Gastrointestinal release of β-glucan and pectin using an in vitro method.

2.50
Hdl Handle:
http://hdl.handle.net/10146/233891
Title:
Gastrointestinal release of β-glucan and pectin using an in vitro method.
Authors:
Ulmius, Matilda; Johansson-Persson, Anna; Nordén, Tina Immerstrand; Bergenstahl, Bjorn; Onning, Gunilla
Abstract:
The release of soluble dietary fiber is a prerequisite for viscous effects and hence beneficial health properties. A simple in vitro method was adapted to follow the release during gastrointestinal digestion, and the percentage of solubilized fiber was measured over time. β-Glucan from oat bran was mainly released during gastric digestion while the release of pectin from sugar beet fiber continued in the small intestine. Unmilled fractions of sugar beet fiber released more soluble fiber than oat bran flakes, probably due to the porous structure of sugar beet fiber as a result of manufacturing processes, but also due to differences in source. Milling to smaller fiber particles significantly improved releasability (from 20 to 55% released β-glucan and from 50 to 70% released pectin, respectively, after digestion). When milled fibers were included in individual food matrices, the release was reduced by protein and starch matrices (5% β-glucan and 35% pectin released, respectively) and slowed by fat (45% β-glucan and 60% pectin released). This may result in a too low or too late release in the upper small intestine to be able to interfere with macronutrient uptake. The method may be suitable for predicting the gastrointestinal release of soluble dietary fibers from food matrices in the development of healthy food products.
Citation:
Cereal Chem. 2011, 88 (4):385-390
Journal:
Cereal Chemistry
Issue Date:
Jul-2011
URI:
http://hdl.handle.net/10146/233891
DOI:
10.1094/CCHEM-11-10-0169
Additional Links:
http://cerealchemistry.aaccnet.org/doi/abs/10.1094/CCHEM-11-10-0169
Type:
Article
Language:
en
ISSN:
0009-0352
Sponsors:
This work was supported by a VINNOVA grant to G. Önning (project number 2004-02285), the Nordic Centre of Excellence on “Systems biology in controlled dietary interventions and cohort studies”, SYSDIET (number 070014), and the EU project ECNIS2. Biomedical Nutrition is a member of NuGO.
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Full metadata record

DC FieldValue Language
dc.contributor.authorUlmius, Matildaen_GB
dc.contributor.authorJohansson-Persson, Annaen_GB
dc.contributor.authorNordén, Tina Immerstranden_GB
dc.contributor.authorBergenstahl, Bjornen_GB
dc.contributor.authorOnning, Gunillaen_GB
dc.date.accessioned2012-07-16T10:18:36Z-
dc.date.available2012-07-16T10:18:36Z-
dc.date.issued2011-07-
dc.identifier.citationCereal Chem. 2011, 88 (4):385-390en_GB
dc.identifier.issn0009-0352-
dc.identifier.doi10.1094/CCHEM-11-10-0169-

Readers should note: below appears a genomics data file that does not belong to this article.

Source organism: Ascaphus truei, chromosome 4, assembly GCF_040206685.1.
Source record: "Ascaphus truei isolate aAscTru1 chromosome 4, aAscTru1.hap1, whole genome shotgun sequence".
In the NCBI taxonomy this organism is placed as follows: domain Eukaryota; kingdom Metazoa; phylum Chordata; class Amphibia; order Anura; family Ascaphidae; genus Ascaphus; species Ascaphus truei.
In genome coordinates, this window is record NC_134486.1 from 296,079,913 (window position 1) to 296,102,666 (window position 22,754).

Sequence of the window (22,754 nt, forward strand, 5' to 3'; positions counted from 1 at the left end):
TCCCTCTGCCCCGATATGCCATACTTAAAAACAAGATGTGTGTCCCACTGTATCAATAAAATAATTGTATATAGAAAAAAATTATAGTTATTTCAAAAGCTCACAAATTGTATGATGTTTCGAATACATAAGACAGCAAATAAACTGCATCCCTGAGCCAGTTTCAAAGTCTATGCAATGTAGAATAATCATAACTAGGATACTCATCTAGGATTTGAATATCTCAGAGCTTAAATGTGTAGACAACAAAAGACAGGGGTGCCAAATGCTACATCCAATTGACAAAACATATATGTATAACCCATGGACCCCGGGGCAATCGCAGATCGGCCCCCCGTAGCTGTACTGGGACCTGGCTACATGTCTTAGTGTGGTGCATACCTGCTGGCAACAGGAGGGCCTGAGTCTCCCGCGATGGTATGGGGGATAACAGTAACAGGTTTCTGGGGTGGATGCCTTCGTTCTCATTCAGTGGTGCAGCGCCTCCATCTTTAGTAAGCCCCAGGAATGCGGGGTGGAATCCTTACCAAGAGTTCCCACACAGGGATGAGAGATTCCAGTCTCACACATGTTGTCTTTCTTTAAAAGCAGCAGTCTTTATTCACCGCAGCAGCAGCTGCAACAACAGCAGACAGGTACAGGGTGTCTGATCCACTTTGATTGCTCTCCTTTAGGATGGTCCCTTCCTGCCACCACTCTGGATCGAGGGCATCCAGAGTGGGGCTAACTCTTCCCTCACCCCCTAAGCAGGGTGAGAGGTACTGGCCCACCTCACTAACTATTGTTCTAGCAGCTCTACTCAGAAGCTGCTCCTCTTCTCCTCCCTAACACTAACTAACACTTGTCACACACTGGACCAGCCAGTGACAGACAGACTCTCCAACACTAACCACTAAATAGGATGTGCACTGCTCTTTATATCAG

dc.identifier.urihttp://hdl.handle.net/10146/233891-
dc.description.abstractThe release of soluble dietary fiber is a prerequisite for viscous effects and hence beneficial health properties. A simple in vitro method was adapted to follow the release during gastrointestinal digestion, and the percentage of solubilized fiber was measured over time. β-Glucan from oat bran was mainly released during gastric digestion while the release of pectin from sugar beet fiber continued in the small intestine. Unmilled fractions of sugar beet fiber released more soluble fiber than oat bran flakes, probably due to the porous structure of sugar beet fiber as a result of manufacturing processes, but also due to differences in source. Milling to smaller fiber particles significantly improved releasability (from 20 to 55% released β-glucan and from 50 to 70% released pectin, respectively, after digestion). When milled fibers were included in individual food matrices, the release was reduced by protein and starch matrices (5% β-glucan and 35% pectin released, respectively) and slowed by fat (45% β-glucan and 60% pectin released). This may result in a too low or too late release in the upper small intestine to be able to interfere with macronutrient uptake. The method may be suitable for predicting the gastrointestinal release of soluble dietary fibers from food matrices in the development of healthy food products.en_GB
dc.description.sponsorshipThis work was supported by a VINNOVA grant to G. Önning (project number 2004-02285), the Nordic Centre of Excellence on “Systems biology in controlled dietary interventions and cohort studies”, SYSDIET (number 070014), and the EU project ECNIS2. Biomedical Nutrition is a member of NuGO.en_GB
dc.language.isoenen
dc.relation.urlhttp://cerealchemistry.aaccnet.org/doi/abs/10.1094/CCHEM-11-10-0169en_GB
dc.rightsArchived with thanks to Cereal Chemistryen_GB
dc.subjectDietary fiberen_GB
dc.subjectβ-glucansen_GB
dc.subjectPectinen_GB
dc.subjectOat branen_GB
dc.subjectGastric digestionen_GB
dc.subjectIn vitroen_GB
dc.titleGastrointestinal release of β-glucan and pectin using an in vitro method.en
dc.typeArticleen
dc.identifier.journalCereal Chemistryen_GB
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